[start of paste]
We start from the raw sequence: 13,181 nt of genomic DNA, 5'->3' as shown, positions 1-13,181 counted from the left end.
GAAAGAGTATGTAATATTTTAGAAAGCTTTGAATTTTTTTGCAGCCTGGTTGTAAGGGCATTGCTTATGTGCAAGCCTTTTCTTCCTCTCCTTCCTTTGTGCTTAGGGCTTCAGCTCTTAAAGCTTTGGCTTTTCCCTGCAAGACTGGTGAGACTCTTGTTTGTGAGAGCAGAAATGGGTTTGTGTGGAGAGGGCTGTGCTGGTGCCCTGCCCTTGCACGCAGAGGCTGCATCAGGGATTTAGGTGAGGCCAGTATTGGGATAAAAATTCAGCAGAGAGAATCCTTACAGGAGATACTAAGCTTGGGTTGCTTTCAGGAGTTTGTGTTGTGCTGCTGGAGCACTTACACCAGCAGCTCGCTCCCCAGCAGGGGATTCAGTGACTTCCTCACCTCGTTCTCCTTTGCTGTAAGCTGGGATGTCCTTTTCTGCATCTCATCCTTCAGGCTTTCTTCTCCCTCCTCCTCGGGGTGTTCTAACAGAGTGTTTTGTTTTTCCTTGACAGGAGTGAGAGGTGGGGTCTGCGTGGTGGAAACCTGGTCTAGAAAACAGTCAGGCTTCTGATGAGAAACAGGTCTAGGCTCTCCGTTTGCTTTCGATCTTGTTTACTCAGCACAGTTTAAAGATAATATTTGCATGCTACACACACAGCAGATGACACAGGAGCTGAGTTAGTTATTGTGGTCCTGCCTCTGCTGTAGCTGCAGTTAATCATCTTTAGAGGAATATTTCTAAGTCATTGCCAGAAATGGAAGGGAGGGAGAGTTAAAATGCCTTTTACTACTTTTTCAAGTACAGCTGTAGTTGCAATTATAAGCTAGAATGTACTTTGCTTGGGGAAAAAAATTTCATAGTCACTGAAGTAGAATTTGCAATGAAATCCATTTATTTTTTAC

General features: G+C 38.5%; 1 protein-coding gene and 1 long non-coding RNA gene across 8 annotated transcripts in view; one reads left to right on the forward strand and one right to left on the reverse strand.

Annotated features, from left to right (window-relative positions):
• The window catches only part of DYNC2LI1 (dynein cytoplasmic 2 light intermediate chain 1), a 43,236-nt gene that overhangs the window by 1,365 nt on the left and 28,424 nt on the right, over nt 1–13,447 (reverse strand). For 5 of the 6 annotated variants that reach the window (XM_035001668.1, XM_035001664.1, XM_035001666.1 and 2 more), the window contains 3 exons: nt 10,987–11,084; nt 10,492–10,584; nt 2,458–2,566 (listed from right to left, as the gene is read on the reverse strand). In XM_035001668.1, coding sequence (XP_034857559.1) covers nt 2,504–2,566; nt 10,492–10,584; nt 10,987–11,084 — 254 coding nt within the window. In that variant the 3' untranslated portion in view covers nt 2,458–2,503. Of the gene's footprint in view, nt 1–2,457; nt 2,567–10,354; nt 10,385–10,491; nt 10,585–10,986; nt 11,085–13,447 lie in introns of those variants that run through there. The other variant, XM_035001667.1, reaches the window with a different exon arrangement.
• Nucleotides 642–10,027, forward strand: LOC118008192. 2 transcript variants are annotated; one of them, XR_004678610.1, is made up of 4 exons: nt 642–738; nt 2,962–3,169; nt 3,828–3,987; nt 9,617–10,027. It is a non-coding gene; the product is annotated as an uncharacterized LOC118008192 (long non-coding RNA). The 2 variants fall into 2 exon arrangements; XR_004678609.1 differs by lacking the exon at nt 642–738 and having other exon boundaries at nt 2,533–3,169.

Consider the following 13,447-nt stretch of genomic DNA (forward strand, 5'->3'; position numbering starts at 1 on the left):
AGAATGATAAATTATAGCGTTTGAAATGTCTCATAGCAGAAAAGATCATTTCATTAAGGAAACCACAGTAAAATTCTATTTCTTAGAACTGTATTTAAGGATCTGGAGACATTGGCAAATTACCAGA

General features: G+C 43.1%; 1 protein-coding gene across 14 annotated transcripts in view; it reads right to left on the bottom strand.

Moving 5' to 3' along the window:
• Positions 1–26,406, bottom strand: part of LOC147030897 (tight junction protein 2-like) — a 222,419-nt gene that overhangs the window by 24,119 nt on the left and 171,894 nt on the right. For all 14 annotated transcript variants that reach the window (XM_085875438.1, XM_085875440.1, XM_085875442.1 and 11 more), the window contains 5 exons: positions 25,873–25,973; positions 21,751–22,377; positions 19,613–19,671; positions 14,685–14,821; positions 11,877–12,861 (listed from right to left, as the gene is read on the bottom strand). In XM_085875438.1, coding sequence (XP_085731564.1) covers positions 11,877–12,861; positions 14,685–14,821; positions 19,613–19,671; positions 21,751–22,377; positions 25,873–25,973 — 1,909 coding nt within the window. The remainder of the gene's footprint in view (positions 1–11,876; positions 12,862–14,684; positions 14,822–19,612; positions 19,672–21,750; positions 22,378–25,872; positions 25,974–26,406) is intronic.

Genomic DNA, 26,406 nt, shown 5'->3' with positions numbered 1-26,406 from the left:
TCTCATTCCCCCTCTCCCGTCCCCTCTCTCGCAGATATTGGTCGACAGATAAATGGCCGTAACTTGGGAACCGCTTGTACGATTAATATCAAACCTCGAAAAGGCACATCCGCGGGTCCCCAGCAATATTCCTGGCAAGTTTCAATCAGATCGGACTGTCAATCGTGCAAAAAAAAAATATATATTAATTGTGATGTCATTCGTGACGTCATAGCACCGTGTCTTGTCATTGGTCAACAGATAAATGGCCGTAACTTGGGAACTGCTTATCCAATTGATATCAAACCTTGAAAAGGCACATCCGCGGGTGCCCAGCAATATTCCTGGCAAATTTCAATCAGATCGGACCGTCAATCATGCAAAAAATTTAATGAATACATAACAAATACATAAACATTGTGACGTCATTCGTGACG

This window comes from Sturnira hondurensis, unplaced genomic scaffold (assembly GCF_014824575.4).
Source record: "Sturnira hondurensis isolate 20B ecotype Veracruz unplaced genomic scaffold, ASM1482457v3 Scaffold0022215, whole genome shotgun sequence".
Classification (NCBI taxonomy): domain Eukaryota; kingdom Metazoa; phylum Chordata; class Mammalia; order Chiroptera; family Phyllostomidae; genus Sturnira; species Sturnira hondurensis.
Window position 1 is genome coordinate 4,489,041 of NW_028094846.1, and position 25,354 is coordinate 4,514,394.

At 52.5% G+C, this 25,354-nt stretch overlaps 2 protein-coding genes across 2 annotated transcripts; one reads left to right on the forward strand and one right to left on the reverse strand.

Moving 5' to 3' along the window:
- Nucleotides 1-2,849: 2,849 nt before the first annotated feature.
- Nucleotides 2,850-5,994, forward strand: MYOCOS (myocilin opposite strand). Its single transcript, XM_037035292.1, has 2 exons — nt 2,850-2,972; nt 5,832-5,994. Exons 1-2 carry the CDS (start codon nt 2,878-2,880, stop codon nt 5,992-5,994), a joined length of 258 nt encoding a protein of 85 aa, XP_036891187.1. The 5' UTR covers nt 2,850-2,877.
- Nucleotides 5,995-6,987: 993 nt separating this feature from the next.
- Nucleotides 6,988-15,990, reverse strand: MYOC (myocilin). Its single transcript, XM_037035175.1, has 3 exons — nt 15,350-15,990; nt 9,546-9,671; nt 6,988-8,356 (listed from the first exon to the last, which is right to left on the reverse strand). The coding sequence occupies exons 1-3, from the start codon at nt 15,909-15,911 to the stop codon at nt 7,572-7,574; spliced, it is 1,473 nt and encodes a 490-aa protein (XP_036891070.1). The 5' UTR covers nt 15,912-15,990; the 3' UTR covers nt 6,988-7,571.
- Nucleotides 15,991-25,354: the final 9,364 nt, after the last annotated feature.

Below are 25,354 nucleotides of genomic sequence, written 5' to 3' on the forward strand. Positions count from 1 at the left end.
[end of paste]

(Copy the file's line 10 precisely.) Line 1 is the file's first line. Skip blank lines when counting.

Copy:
Moving 5' to 3' along the window: